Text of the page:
Today we’ll be talking with a collector from the other side of the world – that’s the beauty of collecting these days, there are no borders anymore. His alias @Nopstar83 on Instagram may be familiar to you, since his posts of wristshots with (mainly) Audemars Piguet watches truly attract the attention! We spoke to the 38-year old watch fan, who works in IT in Singapore, about one of his favourite watches – an Audemars Piguet, as you’d expect from him, but not your typical Royal Oak. Instead, we’ll be talking about a rare and very special watch, the Edward Piguet Ultra-thin Skeleton Quantième Perpetuel in rose gold reference 25734OR.
Frank Geelen, MONOCHROME – How did you get so interested in Audemars Piguet?
@Nopstar83 – I got into luxury watches more than 10 years ago, in my first job in the IT industry. I started collecting other brands like TAG Heuer and Panerai, but once I held my first Audemars Piguet in my hands – back in 2009 – I knew there was no turning back. I was hooked! I remembered it was a Royal Oak Offshore Chronograph “Bumble Bee”, which was one of the first production models to be made in a revolutionary forged carbon case and ceramic bezel!
What I love about AP is their forward-thinking mindset towards horology – in terms of their use of materials, like ceramic, forged carbon, titanium, etc, and always being unafraid to experiment with new things. If you look at Audemars Piguet’s modern history, you will see, apart from the obvious achievement of practically defining a new genre of horology in the integrated steel sports watch segment back in 1972 with the Royal Oak, its pioneering work in the “oversized” sports luxury watch trend with the Royal Oak Offshore line in 1993, subsequently paving the way for out-of-this-world concept watches with the AP Concepts that were ahead of their time in the early 2000s. One can argue the significance of this in setting the stage for the likes of Richard Mille to develop further on this concept and make it their foundation of success in the ultra-high-end tier of the luxury watch industry.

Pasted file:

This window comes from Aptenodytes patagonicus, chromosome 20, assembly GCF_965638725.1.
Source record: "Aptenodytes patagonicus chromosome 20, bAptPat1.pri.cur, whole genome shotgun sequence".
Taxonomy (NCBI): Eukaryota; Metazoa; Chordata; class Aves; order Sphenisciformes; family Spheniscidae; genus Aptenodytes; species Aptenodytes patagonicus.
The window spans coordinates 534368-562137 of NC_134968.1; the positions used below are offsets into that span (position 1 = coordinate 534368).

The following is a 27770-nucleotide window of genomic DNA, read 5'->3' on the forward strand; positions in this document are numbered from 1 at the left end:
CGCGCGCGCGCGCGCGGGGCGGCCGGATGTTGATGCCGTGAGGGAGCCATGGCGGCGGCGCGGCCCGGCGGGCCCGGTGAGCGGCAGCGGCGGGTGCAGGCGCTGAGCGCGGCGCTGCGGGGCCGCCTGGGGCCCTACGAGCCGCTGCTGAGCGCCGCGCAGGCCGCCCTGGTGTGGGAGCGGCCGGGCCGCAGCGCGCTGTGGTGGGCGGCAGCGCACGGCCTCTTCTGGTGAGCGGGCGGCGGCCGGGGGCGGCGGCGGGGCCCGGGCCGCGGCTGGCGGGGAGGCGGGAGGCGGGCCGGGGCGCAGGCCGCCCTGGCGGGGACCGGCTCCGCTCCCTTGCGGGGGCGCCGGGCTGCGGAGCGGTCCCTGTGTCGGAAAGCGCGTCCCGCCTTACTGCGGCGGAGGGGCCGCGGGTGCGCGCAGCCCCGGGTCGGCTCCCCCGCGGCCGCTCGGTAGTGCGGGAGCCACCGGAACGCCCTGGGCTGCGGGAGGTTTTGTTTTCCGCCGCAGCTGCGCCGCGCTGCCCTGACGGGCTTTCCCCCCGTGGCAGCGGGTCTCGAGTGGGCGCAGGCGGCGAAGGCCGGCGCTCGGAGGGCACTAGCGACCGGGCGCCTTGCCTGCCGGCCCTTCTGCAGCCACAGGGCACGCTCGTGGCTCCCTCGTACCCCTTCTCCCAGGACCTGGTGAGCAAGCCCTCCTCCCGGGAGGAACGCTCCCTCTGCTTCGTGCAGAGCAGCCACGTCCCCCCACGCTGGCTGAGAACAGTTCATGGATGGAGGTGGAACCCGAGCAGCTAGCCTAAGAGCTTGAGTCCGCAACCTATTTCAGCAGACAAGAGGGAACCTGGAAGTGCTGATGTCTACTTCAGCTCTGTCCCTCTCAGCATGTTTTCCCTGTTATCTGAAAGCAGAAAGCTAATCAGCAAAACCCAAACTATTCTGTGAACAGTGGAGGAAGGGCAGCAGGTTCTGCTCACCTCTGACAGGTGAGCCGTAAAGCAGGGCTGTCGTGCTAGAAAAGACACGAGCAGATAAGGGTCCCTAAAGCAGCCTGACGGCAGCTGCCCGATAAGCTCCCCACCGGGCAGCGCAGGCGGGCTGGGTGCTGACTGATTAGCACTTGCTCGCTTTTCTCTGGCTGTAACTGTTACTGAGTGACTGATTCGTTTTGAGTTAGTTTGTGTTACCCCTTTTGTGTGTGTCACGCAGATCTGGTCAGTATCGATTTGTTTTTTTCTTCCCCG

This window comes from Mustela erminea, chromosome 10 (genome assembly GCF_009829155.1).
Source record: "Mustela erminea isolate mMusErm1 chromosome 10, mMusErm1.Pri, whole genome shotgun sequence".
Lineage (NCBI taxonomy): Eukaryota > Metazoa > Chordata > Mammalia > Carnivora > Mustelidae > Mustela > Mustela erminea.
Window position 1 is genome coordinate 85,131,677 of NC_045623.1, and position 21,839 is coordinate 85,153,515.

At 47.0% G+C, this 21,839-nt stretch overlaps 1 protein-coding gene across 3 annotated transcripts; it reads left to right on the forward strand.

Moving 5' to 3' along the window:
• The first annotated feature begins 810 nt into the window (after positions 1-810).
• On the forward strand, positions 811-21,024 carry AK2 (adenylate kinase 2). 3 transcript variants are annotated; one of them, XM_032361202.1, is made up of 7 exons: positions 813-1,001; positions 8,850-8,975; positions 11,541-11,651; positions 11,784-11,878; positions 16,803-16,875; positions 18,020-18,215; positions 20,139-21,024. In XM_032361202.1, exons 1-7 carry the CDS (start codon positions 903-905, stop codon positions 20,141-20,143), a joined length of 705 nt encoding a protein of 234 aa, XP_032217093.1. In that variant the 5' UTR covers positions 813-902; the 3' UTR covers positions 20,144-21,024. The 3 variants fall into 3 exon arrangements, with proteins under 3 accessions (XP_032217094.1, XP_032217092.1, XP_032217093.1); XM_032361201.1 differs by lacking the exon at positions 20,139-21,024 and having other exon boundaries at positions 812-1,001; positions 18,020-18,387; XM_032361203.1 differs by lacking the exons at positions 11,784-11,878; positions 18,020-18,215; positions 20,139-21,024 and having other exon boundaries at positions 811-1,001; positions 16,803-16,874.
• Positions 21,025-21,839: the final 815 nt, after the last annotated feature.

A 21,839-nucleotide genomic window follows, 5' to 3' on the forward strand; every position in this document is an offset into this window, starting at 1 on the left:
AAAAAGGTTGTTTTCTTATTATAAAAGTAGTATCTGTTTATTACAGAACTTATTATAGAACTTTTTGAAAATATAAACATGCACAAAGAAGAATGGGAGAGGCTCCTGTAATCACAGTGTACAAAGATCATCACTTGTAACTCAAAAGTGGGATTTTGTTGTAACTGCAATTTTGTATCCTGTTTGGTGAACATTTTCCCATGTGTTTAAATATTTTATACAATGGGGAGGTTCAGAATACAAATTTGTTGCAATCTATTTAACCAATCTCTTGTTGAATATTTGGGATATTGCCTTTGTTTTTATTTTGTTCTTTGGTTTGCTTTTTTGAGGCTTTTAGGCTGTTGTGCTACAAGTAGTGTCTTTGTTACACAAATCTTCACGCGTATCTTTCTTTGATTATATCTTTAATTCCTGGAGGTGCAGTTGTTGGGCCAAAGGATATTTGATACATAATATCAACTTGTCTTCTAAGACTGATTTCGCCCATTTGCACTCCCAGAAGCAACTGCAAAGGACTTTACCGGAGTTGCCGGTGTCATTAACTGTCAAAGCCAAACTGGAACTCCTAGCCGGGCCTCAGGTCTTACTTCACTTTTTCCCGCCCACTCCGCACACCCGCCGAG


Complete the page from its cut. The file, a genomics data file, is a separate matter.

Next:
Why was this particular watch the one you desired to own?
I found this watch on Instagram being sold by a reputable grey dealer in the US and was immediately blown away by how cool and intricate it looked. I purchased it and later found out that it was originally sold by AP here in Singapore way back in 1994! I was so amazed by the coincidence – that this watch had travelled all around the world and somehow managed to serendipitously find its way back to its place of origin, Singapore! I am a huge believer in fate and we as watch collectors all love a good watch-hunt, and I think it’s safe to say that it probably doesn’t get any more fated than this!
What distinguishes this model from other AP models?
I was very into hunting vintage pieces or more obscure pieces in the brand’s history as I had been through all the more contemporary catalogues already. Also, after reading about AP’s history and the significance of the Quantième Perpetuel watches in helping the brand survive the quartz crisis, I grew an obsession with acquiring more obscure and rare QP’s from their history.
Moreover, I had always liked rectangular-shaped timepieces and this was relatively good value compared to the Royal Oak equivalent at the time (bear in mind this was in early 2020 when the Vintage Royal Oak QP prices were already well in the 100K-200k SGD range, whilst this was a fraction of that price so it seemed like such a great find!
Are you willing to share with us what you paid for it?